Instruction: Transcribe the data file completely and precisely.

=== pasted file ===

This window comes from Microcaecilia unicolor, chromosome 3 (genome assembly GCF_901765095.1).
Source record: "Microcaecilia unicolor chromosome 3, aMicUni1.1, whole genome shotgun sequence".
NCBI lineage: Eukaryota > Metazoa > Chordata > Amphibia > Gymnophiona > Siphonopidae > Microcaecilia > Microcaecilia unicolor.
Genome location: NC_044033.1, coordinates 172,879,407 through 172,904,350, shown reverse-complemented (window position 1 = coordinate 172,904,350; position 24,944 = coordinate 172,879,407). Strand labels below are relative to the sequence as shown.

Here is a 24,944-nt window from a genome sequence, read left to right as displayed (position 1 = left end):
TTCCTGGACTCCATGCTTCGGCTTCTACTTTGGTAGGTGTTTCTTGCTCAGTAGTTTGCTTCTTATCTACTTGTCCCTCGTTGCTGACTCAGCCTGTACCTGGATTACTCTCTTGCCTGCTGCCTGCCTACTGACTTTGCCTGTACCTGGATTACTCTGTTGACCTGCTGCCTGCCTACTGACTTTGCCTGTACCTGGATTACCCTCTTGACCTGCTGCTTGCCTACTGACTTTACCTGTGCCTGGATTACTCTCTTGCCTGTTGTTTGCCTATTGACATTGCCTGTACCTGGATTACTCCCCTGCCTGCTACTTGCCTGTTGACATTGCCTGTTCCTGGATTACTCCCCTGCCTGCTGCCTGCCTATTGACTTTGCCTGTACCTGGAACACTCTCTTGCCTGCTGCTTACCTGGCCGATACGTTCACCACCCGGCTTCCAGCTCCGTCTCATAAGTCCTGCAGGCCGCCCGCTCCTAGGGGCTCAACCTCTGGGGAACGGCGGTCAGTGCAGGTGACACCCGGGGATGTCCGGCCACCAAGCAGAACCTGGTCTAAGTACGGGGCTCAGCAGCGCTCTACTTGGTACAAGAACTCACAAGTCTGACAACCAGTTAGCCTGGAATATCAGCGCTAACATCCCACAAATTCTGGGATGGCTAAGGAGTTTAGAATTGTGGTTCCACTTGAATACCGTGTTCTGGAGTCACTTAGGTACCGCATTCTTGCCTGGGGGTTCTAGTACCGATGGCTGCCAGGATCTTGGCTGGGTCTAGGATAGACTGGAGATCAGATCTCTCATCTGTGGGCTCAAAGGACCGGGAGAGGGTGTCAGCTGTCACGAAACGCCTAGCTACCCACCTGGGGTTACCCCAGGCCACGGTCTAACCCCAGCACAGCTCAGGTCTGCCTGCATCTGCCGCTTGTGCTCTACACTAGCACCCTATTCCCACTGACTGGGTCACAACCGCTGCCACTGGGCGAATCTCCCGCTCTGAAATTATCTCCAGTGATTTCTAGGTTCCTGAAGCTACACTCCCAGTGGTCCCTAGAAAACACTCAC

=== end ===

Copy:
This window comes from Microcaecilia unicolor, chromosome 3 (genome assembly GCF_901765095.1).
Source record: "Microcaecilia unicolor chromosome 3, aMicUni1.1, whole genome shotgun sequence".
NCBI lineage: Eukaryota > Metazoa > Chordata > Amphibia > Gymnophiona > Siphonopidae > Microcaecilia > Microcaecilia unicolor.
Genome location: NC_044033.1, coordinates 172,879,407 through 172,904,350, shown reverse-complemented (window position 1 = coordinate 172,904,350; position 24,944 = coordinate 172,879,407). Strand labels below are relative to the sequence as shown.

Here is a 24,944-nt window from a genome sequence, read left to right as displayed (position 1 = left end):
TTCCTGGACTCCATGCTTCGGCTTCTACTTTGGTAGGTGTTTCTTGCTCAGTAGTTTGCTTCTTATCTACTTGTCCCTCGTTGCTGACTCAGCCTGTACCTGGATTACTCTCTTGCCTGCTGCCTGCCTACTGACTTTGCCTGTACCTGGATTACTCTGTTGACCTGCTGCCTGCCTACTGACTTTGCCTGTACCTGGATTACCCTCTTGACCTGCTGCTTGCCTACTGACTTTACCTGTGCCTGGATTACTCTCTTGCCTGTTGTTTGCCTATTGACATTGCCTGTACCTGGATTACTCCCCTGCCTGCTACTTGCCTGTTGACATTGCCTGTTCCTGGATTACTCCCCTGCCTGCTGCCTGCCTATTGACTTTGCCTGTACCTGGAACACTCTCTTGCCTGCTGCTTACCTGGCCGATACGTTCACCACCCGGCTTCCAGCTCCGTCTCATAAGTCCTGCAGGCCGCCCGCTCCTAGGGGCTCAACCTCTGGGGAACGGCGGTCAGTGCAGGTGACACCCGGGGATGTCCGGCCACCAAGCAGAACCTGGTCTAAGTACGGGGCTCAGCAGCGCTCTACTTGGTACAAGAACTCACAAGTCTGACAACCAGTTAGCCTGGAATATCAGCGCTAACATCCCACAAATTCTGGGATGGCTAAGGAGTTTAGAATTGTGGTTCCACTTGAATACCGTGTTCTGGAGTCACTTAGGTACCGCATTCTTGCCTGGGGGTTCTAGTACCGATGGCTGCCAGGATCTTGGCTGGGTCTAGGATAGACTGGAGATCAGATCTCTCATCTGTGGGCTCAAAGGACCGGGAGAGGGTGTCAGCTGTCACGAAACGCCTAGCTACCCACCTGGGGTTACCCCAGGCCACGGTCTAACCCCAGCACAGCTCAGGTCTGCCTGCATCTGCCGCTTGTGCTCTACACTAGCACCCTATTCCCACTGACTGGGTCACAACCGCTGCCACTGGGCGAATCTCCCGCTCTGAAATTATCTCCAGTGATTTCTAGGTTCCTGAAGCTACACTCCCAGTGGTCCCTAGAAAACACTCAC